41. Get drinks at Lafitte’s Blacksmith Shop bar.
Have you ever heard of the purple drink? One of the few bars I like visiting on Bourbon Street is the Purple Drink at Lafitte’s blacksmith shop. Why is this location a must-visit? It was built between 1722 and 1732 and is rumored to be the oldest structure used as a bar in the United States!
42. Old Absinthe House
Jean Lafitte’s Old Absinthe House has its ties to the start of Prohibition. Famed pirate Jean Lafitte met with Andrew Jackson during the War of 1812 when Jackson struck a deal with Lafitte. During the Battle of New Orleans
There is nothing the British were treated by Jackson and LAfittes men ready for a win.
43. Take a spin at the Carousel Bar.
Have you ever wanted to go on a Carousel and drink? The Carousel Bar is one of my favorite bars in the French Quarter. It is the perfect place to people-watch and to take a spin or two on the Carousel. Don’t worry – it doesn’t go that fast, but you may get through a round or two before you can grab a seat at the coveted Carousel.
Festivals to attend in the French Quarter
Fun Fact: New Orleans has more festivals than most locals know what to do with. One of the best places to celebrate the unique culture of New Orleans is by participating in some of the festivals in the French Quarter.
44. Mardi Gras
February or March
Mardi Gras is on everyone’s bucket list for New Orleans, and even though Mardi Gras Parades are not typically in the French Quarter, the French Quarter is the perfect place to spend most of Mardi Gras Day. From Costumes to people-watching to all-day debauchery- Mardi Gras in the French Quarter is fun.
But do note: Mardi Gras promptly ends at midnight, and the cops sweep Bourbon Street to prepare the city for Ash Wednesday.
45. Tennessee Williams & New Orleans Literary Festival
This five-day event is held each spring, and participants worldwide descend on the city with their love of Tennessee Williams. You want to attend the annual Stella Shouting Contest at 4 p.m. in Jackson Square on the Sunday of the Festival.
46. French Quarter Fest
French Quarter Fest is one of my favorite festivals of all time. Indeed, at a local festival, you will find local bands, local food, and actual locals out and about during the French Quarter Fest. This is the perfect time to come in and wander around the city, eating, drinking, and listening to music.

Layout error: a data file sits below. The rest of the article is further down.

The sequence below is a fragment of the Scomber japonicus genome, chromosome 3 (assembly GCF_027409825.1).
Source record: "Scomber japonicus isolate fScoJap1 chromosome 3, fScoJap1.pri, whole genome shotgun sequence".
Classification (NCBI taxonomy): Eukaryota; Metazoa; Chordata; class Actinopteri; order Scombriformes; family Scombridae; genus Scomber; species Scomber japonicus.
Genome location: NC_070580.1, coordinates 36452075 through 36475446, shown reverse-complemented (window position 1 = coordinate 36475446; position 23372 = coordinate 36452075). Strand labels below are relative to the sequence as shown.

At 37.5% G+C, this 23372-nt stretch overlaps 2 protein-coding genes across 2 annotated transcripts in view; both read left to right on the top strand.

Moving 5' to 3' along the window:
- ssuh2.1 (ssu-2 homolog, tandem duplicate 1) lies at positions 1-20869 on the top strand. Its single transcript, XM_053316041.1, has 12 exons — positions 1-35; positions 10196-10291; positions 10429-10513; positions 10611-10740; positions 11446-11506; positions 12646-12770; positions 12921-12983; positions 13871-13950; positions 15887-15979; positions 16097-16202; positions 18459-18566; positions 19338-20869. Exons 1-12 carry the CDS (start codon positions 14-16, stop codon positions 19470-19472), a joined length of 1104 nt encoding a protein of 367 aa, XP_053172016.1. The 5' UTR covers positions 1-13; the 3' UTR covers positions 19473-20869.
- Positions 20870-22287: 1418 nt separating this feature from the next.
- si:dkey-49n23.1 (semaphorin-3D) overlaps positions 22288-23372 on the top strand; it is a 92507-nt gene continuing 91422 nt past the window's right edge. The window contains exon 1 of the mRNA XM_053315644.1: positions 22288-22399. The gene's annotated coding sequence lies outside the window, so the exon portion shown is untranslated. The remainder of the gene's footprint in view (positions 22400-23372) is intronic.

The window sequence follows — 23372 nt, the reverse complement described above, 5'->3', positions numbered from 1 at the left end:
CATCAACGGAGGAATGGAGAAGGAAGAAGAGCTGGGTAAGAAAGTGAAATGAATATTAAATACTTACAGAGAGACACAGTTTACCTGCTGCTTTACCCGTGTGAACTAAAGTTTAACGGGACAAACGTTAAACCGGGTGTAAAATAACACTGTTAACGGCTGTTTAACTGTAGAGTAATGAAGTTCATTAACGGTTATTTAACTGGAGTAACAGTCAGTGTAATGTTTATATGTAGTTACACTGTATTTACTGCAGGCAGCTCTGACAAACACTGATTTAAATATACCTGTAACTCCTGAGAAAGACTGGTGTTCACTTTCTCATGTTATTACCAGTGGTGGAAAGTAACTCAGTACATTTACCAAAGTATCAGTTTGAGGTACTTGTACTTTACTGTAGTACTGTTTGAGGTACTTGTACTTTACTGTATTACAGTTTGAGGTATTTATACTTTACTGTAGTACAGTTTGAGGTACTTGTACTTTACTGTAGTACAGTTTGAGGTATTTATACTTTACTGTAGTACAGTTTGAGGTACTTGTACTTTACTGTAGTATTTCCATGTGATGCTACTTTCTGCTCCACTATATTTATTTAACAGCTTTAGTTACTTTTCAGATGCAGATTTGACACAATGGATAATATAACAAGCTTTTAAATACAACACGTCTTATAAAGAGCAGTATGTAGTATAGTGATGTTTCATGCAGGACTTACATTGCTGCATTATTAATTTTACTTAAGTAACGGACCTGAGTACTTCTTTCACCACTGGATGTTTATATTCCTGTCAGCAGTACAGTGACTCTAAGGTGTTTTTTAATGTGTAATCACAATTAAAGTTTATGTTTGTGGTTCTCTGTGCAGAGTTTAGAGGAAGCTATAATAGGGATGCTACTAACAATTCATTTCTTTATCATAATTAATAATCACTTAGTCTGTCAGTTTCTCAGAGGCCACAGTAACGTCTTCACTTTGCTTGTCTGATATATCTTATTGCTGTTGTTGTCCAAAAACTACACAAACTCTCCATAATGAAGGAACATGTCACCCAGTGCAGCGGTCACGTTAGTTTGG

47. Red Dress Run
If you are in New Orleans on the second Saturday of August and you see a lot of men and women just running around in Red Dresses, you are in the middle of the Red Dress Run. What started as a run for charity has exploded to be the biggest Festival of August in the French Quarter.
48. Southern Decadence
Located in the heart of the French Quarter, you can anticipate lots of entertainment with Southern Decadence. The line-up includes drag shows, bar events, sexy pool parties, and more. Primarily located at Bourbon and St. Ann Streets, Southern Decadence takes over Labor Day weekend with a sexy LGB Energy.
Even though you do not have to stay in the French Quarter for Halloween, being in the French Quarter for Halloween is still a ton of fun. New Orleans’s oldest neighborhood knows how to throw a party and wear a costume. Halloween is something else in the French Quarter, from costume contests to people walking up and down Bourbon Street.
The Christmas season typically starts right after Thanksgiving but is one of the most memorable times in the French Quarter. You will not be disappointed, from Reveillon dinners to hotels dressed up to the nines.
Places to Stay
Plaid Shirt Yoga Pants Favorite French Quarter Hotels
Holiday Inn French Quarter Chateau– Located at 301 Dauphine Street, the Holiday Inn Hotel French Quarter Chateau Lemoyne will allow you to stay in the heart of the Quarter without breaking the bank – Click to view photos.
Other Neighborhoods to explore
New Orleans is more than just Bourbon Street and the French Quarter. If you have completed many of the sightseeing activities off your list, make sure you go on to some of these other neighborhoods!
Marigny and Bywater
A must-go spot is Frenchmen Street, located on the edge of the French Quarter. You can explore Studio Be, Catch a brass band at one of the music venues, or discover some great music.
The Warehouse District, or Central Business District, is one of my favorite places to explore! Here, you can catch a Saints game at the Superdome, Go to Mardi Gras World, or explore the National WWII Museum.
If you are craving some outside time, City Park is perfect for those who want to relax. There are many things to do at City Park, and you can spend a whole day exploring the Sculpture Garden, browsing the New Orleans Museum of Art, or even looking for Alligators.
New Orleans French Quarter Safety
New Orleans has a lot of crime, which is true to the French Quarter, like any other large city or urban area. The French Quarter is a prominent tourist area, and during the peak tourist time, there is generally an increase in police presence.
Ensure you stay in well-lit, populated areas, avoid displaying valuable belongings, and be cautious when enjoying the nightlife. Even though New Orleans likes to stay out late, take a ride share or walk in groups when returning to your hotel room.
Find out about more about Saftey in New Orleans here.
Things to do in New Orleans French Quarter
There are many things to do in the French Quarter of New Orleans. I hope you can squeeze a couple of things into your trip! If you need assistance booking your New Orleans Trip, please get in touch with Sunset Chasers Travel Agency for more information.